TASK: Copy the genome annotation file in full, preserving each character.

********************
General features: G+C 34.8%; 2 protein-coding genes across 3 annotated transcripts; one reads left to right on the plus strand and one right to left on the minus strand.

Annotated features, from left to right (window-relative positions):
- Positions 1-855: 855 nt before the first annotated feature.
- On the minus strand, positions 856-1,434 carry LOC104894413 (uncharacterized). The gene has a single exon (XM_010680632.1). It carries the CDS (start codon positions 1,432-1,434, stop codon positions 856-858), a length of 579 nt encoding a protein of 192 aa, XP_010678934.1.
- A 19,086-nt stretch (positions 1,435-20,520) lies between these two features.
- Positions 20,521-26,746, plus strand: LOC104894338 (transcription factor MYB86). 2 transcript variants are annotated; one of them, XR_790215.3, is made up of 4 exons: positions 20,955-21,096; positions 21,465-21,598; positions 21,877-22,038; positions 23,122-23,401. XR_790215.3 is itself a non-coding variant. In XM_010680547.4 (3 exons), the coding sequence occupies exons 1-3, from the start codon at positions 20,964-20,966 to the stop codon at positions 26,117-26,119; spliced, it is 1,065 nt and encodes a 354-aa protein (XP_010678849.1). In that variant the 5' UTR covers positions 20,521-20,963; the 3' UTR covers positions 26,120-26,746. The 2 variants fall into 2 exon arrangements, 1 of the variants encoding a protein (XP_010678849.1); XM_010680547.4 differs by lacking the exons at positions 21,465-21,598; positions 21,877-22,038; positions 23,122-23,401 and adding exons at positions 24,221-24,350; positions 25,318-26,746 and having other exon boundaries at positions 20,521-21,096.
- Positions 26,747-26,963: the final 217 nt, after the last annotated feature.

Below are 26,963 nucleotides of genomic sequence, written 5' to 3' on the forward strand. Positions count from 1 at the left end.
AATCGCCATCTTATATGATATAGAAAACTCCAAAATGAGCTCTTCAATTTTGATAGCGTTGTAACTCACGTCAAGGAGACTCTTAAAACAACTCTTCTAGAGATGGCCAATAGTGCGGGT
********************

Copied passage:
General features: G+C 34.8%; 2 protein-coding genes across 3 annotated transcripts; one reads left to right on the plus strand and one right to left on the minus strand.

Annotated features, from left to right (window-relative positions):
- Positions 1-855: 855 nt before the first annotated feature.
- On the minus strand, positions 856-1,434 carry LOC104894413 (uncharacterized). The gene has a single exon (XM_010680632.1). It carries the CDS (start codon positions 1,432-1,434, stop codon positions 856-858), a length of 579 nt encoding a protein of 192 aa, XP_010678934.1.
- A 19,086-nt stretch (positions 1,435-20,520) lies between these two features.
- Positions 20,521-26,746, plus strand: LOC104894338 (transcription factor MYB86). 2 transcript variants are annotated; one of them, XR_790215.3, is made up of 4 exons: positions 20,955-21,096; positions 21,465-21,598; positions 21,877-22,038; positions 23,122-23,401. XR_790215.3 is itself a non-coding variant. In XM_010680547.4 (3 exons), the coding sequence occupies exons 1-3, from the start codon at positions 20,964-20,966 to the stop codon at positions 26,117-26,119; spliced, it is 1,065 nt and encodes a 354-aa protein (XP_010678849.1). In that variant the 5' UTR covers positions 20,521-20,963; the 3' UTR covers positions 26,120-26,746. The 2 variants fall into 2 exon arrangements, 1 of the variants encoding a protein (XP_010678849.1); XM_010680547.4 differs by lacking the exons at positions 21,465-21,598; positions 21,877-22,038; positions 23,122-23,401 and adding exons at positions 24,221-24,350; positions 25,318-26,746 and having other exon boundaries at positions 20,521-21,096.
- Positions 26,747-26,963: the final 217 nt, after the last annotated feature.

Below are 26,963 nucleotides of genomic sequence, written 5' to 3' on the forward strand. Positions count from 1 at the left end.
AATCGCCATCTTATATGATATAGAAAACTCCAAAATGAGCTCTTCAATTTTGATAGCGTTGTAACTCACGTCAAGGAGACTCTTAAAACAACTCTTCTAGAGATGGCCAATAGTGCGGGT